The fatty acid (FA) composition and related factors variability in milk fat are recently renewed due to the impact of different FA classes in human nutrition, particularly, cis and trans monounsaturated fatty acids (MUFA), odd and branched chain fatty acids (OBCFA), conjugated linoleic acid (CLA) and polyunsaturated fatty acids (PUFA) [1,2]. Several studies aimed at discussing the linkage between animal diet and rumen microbiota, and the related effect on milk quality. The rumen bacteria population and mammary gland activity are the main responsible for biochemical mechanisms that include rumen biohydrogenation, mammary lipogenic and Δ9-desaturation in CLA and odd and branched chain formation [3,4,5]. Particularly the type of forage, forage to concentrate ratio (F/C), lipids supplementation and starch level, together with their interactions, significantly affect milk FA composition, including OBCFA. Bacterial OBCFA are major lipids of bacterial membranes [6,7]. A significantly different content of odd-chain (C15:0, C17:0, C17:1) fatty acids was reported in cow milk and cheese samples from a different pasture vegetation type, contributing in the characterization and protection of typical dairy products [8,9]. Branched chain fatty acids (BCFA), iso and anteiso forms relating to the methyl-group located on the penultimate carbon and on the antepenultimate carbon of the carbon chain, represent a lesser component of milk (about 2%–3% of total fatty acids). However, they are recognised as important bioactive components since their positive role in gastrointestinal microbial ecology and potential anti-cancer activity [10,11,12,13]. Cytotoxicity of these fatty acids might be compared to that of CLA to which much more attention has been spent, despite milk BCFA being more represented than milk CLA. Recently, the contribution of BCFA from various food, prominently featured in the American diet, has been estimated. These studies have shown that BCFA may have a beneficial effect on proper gut functions; thus, their intake becomes relevant for human health [11]. Grazing represents a right approach to improve healthful nutritional quality of milk lipid composition in ruminant species. Goat milk products seem to be enriched in OBCFA when compared to cow milk products [14], and this could be one of the criterions useful in enhancing the appreciation of consumers toward goat products, and to take them into account as possible functional foods. In goat milk, the OBCFA content was significantly affected by lipid supplementation and its interaction with forage levels [15,16]. Moreover, different percentages of diet concentrate affect the relative amount of C13:0, iso-C15:0, and iso-C16:0 in goat fat milk [17]. Comparisons of organic and conventional farming system characterized by grazing and a reduced amount of conserved forage generally show a higher proportion of nutritionally favourable FA such as PUFA n3, rumenic acid and branched FA [18,19,20,21,22]. Diets rich in starch or a decrease in F/C ratio and neutral detergent fibre (NDF) content promote the growth of amylolytic and go to detriment of cellulolytic bacteria with a consequent reduction of iso fatty acids in milk fat [5]. Generally, the conventional livestock production system adopted in dairy goat breeding in Italy, particularly in small mountain farms, is considered as semi-intensive. This could be the reason for the higher amount of OBCFA detected in goat products. It is interesting to determine if any difference or similarities exists among milk yielded in farms managed under different conditions. Particularly, in many goat farms, which we can consider as “low-input-system farms”, the production system is not so different to that used in organic-certified farms, and this could lead to a similar nutritive and functional quality of yielded milk, even if it is not certified as organic [23]. Thus, the aim of this work was to evaluate the impact of different production systems in Italy on milk fatty acids composition of goat milk, with a particular focus on OBCFA.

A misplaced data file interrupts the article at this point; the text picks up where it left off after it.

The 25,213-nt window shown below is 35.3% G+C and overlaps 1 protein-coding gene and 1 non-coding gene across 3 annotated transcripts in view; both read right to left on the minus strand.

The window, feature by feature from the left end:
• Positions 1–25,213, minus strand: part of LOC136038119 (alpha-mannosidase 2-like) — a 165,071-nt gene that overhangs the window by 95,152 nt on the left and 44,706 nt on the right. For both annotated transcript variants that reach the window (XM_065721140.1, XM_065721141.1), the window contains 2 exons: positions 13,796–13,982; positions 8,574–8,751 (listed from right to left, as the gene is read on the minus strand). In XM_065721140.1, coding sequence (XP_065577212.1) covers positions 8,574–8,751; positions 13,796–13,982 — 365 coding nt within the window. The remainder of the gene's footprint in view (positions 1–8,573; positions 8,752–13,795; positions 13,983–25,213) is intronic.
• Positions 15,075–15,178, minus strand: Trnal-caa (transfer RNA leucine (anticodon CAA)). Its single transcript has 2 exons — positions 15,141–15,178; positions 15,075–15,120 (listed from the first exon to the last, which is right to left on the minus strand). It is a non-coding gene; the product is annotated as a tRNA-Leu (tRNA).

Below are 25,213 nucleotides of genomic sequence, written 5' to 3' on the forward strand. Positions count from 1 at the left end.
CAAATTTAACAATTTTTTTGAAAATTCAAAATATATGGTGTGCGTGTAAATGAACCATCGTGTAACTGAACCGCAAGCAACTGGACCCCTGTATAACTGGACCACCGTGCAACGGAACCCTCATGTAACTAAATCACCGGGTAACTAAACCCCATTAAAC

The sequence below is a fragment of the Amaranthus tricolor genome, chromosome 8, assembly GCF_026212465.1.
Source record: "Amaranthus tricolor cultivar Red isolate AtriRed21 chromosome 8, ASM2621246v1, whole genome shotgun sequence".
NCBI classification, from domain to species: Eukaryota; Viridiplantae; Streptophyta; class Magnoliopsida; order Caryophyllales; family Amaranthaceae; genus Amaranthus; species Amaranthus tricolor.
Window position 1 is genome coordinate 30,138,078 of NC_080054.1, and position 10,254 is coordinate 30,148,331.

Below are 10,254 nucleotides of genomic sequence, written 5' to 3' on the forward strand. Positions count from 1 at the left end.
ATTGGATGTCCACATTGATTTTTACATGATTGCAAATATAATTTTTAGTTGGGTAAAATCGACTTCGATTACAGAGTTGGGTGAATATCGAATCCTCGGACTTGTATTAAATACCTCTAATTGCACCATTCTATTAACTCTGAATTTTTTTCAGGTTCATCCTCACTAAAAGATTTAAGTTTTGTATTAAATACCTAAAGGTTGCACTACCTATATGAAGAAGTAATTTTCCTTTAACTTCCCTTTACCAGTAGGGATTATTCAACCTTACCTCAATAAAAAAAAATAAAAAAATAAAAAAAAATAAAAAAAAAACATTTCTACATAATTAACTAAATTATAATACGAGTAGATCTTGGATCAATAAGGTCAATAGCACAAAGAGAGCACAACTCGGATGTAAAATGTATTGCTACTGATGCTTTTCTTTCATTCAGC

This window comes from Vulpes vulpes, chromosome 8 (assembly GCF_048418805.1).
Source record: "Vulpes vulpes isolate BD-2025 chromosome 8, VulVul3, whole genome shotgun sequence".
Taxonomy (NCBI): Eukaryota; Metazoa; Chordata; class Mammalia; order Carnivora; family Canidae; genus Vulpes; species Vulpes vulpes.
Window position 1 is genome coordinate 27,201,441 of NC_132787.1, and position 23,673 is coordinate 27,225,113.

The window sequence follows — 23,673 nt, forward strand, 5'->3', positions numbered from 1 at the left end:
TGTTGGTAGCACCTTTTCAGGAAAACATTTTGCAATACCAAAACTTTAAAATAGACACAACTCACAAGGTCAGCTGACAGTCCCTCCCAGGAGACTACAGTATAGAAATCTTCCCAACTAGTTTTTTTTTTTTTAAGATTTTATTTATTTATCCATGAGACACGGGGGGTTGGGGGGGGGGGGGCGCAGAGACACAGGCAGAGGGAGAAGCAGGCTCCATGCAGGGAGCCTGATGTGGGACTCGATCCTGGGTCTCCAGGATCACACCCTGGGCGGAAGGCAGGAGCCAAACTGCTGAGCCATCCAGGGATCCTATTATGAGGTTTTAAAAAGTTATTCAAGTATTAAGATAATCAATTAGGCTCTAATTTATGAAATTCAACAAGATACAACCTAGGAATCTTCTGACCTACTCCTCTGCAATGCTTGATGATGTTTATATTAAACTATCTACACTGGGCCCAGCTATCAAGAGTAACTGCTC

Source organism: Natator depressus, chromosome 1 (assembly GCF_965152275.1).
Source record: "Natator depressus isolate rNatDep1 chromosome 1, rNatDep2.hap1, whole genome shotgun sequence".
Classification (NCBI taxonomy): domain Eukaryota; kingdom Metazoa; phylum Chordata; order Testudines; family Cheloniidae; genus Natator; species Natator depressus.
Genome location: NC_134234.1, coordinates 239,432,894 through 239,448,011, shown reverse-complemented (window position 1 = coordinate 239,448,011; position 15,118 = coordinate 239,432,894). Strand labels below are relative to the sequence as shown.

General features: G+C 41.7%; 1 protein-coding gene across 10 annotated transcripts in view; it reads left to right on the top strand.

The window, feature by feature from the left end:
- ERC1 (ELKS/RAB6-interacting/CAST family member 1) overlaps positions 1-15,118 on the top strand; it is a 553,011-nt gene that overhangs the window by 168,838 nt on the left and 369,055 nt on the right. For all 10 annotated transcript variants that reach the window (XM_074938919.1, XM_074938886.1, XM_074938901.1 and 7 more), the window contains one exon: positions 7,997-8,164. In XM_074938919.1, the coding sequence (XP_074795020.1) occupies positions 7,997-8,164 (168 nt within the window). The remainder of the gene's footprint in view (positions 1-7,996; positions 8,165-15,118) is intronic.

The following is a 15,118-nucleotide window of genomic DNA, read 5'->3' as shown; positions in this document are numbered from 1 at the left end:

2. Materials and Methods